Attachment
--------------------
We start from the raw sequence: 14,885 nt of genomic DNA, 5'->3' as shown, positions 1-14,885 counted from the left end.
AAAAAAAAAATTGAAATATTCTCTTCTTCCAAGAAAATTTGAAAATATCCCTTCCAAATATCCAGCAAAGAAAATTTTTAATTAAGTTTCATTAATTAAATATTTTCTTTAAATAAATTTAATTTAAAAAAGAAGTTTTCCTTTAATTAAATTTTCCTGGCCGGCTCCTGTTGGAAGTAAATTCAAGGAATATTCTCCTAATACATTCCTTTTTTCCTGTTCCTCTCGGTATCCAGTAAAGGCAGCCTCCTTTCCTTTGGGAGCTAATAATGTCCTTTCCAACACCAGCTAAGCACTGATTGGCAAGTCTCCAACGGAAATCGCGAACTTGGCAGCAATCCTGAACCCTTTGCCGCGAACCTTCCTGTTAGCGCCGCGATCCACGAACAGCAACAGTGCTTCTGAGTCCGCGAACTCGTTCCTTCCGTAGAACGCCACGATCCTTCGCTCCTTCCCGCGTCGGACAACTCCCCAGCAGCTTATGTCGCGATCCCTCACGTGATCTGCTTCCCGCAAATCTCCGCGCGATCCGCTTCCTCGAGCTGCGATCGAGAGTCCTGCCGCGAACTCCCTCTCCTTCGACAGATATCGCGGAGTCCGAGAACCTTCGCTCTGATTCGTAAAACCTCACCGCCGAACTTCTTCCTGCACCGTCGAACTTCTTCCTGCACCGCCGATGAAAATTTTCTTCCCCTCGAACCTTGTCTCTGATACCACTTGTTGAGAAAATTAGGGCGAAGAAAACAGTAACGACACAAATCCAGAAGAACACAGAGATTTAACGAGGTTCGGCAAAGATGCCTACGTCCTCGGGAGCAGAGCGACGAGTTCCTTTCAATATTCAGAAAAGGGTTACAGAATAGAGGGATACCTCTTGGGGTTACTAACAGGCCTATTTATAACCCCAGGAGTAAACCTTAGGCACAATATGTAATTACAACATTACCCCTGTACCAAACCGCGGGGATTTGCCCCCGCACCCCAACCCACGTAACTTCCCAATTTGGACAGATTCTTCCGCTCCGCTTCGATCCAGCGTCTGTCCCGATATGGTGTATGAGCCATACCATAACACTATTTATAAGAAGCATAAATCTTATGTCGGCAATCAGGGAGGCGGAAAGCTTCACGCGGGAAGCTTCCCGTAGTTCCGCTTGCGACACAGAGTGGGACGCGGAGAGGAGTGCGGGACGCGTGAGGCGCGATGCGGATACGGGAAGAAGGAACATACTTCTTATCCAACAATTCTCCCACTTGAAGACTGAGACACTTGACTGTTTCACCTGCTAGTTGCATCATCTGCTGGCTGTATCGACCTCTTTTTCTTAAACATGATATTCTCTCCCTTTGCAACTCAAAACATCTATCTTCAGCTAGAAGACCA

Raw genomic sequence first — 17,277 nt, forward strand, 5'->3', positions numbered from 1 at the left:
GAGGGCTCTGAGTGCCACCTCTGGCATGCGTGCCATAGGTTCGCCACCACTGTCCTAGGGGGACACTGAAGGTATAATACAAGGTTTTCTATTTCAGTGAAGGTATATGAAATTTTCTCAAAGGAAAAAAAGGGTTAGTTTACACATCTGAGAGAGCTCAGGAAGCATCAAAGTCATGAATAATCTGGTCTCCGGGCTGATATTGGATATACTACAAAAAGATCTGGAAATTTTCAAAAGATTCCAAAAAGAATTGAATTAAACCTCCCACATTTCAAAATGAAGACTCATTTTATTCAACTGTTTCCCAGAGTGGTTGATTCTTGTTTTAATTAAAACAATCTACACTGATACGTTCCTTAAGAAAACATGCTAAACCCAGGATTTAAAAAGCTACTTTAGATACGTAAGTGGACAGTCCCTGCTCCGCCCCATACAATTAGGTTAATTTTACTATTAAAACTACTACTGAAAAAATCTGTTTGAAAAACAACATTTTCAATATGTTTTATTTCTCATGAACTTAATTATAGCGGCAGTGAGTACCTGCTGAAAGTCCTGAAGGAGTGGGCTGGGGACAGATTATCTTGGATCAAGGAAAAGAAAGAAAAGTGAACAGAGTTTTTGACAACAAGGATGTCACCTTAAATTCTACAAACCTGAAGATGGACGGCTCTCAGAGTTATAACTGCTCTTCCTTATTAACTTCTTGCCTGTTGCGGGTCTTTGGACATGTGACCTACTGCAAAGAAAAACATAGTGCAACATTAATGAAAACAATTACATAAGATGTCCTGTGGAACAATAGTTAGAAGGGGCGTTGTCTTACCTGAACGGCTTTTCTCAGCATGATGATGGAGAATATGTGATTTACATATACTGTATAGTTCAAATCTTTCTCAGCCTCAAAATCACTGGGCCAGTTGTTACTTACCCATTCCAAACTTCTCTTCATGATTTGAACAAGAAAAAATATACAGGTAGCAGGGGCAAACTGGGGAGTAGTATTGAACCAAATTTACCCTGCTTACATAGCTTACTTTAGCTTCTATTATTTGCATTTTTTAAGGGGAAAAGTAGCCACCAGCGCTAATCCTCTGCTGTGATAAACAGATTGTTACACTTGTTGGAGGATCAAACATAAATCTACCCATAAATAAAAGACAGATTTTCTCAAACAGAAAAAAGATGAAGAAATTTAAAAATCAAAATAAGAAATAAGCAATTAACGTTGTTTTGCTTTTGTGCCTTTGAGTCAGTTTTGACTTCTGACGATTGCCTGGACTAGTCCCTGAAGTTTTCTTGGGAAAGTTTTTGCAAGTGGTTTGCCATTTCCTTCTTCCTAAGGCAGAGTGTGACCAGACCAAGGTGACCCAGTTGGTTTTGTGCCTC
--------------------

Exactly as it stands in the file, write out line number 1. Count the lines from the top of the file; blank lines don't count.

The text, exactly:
We start from the raw sequence: 14,885 nt of genomic DNA, 5'->3' as shown, positions 1-14,885 counted from the left end.